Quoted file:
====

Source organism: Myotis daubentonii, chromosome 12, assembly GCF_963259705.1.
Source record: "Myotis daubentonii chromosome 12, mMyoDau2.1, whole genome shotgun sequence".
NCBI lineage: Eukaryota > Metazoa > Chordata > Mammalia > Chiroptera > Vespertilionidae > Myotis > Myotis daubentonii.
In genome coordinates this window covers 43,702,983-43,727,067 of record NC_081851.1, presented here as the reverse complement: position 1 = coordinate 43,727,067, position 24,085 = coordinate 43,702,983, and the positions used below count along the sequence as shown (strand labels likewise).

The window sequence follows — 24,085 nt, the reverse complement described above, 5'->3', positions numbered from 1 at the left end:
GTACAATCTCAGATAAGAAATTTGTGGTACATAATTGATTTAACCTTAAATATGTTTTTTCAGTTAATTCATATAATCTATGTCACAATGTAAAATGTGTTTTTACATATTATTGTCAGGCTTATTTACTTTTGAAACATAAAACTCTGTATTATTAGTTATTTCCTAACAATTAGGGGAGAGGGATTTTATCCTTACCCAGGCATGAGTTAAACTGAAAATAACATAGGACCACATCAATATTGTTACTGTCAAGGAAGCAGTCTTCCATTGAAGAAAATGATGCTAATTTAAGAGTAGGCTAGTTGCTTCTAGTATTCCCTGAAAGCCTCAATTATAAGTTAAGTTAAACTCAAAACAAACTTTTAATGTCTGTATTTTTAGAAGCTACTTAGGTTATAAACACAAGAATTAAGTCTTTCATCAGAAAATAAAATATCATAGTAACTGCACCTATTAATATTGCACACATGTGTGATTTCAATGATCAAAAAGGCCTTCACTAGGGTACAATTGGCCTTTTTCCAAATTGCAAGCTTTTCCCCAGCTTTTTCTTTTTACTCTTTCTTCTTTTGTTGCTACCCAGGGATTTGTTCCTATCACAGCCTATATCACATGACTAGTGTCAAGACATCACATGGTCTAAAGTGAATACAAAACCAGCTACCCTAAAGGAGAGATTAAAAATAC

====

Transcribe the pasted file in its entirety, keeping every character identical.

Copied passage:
Source organism: Myotis daubentonii, chromosome 12, assembly GCF_963259705.1.
Source record: "Myotis daubentonii chromosome 12, mMyoDau2.1, whole genome shotgun sequence".
NCBI lineage: Eukaryota > Metazoa > Chordata > Mammalia > Chiroptera > Vespertilionidae > Myotis > Myotis daubentonii.
In genome coordinates this window covers 43,702,983-43,727,067 of record NC_081851.1, presented here as the reverse complement: position 1 = coordinate 43,727,067, position 24,085 = coordinate 43,702,983, and the positions used below count along the sequence as shown (strand labels likewise).

The window sequence follows — 24,085 nt, the reverse complement described above, 5'->3', positions numbered from 1 at the left end:
GTACAATCTCAGATAAGAAATTTGTGGTACATAATTGATTTAACCTTAAATATGTTTTTTCAGTTAATTCATATAATCTATGTCACAATGTAAAATGTGTTTTTACATATTATTGTCAGGCTTATTTACTTTTGAAACATAAAACTCTGTATTATTAGTTATTTCCTAACAATTAGGGGAGAGGGATTTTATCCTTACCCAGGCATGAGTTAAACTGAAAATAACATAGGACCACATCAATATTGTTACTGTCAAGGAAGCAGTCTTCCATTGAAGAAAATGATGCTAATTTAAGAGTAGGCTAGTTGCTTCTAGTATTCCCTGAAAGCCTCAATTATAAGTTAAGTTAAACTCAAAACAAACTTTTAATGTCTGTATTTTTAGAAGCTACTTAGGTTATAAACACAAGAATTAAGTCTTTCATCAGAAAATAAAATATCATAGTAACTGCACCTATTAATATTGCACACATGTGTGATTTCAATGATCAAAAAGGCCTTCACTAGGGTACAATTGGCCTTTTTCCAAATTGCAAGCTTTTCCCCAGCTTTTTCTTTTTACTCTTTCTTCTTTTGTTGCTACCCAGGGATTTGTTCCTATCACAGCCTATATCACATGACTAGTGTCAAGACATCACATGGTCTAAAGTGAATACAAAACCAGCTACCCTAAAGGAGAGATTAAAAATAC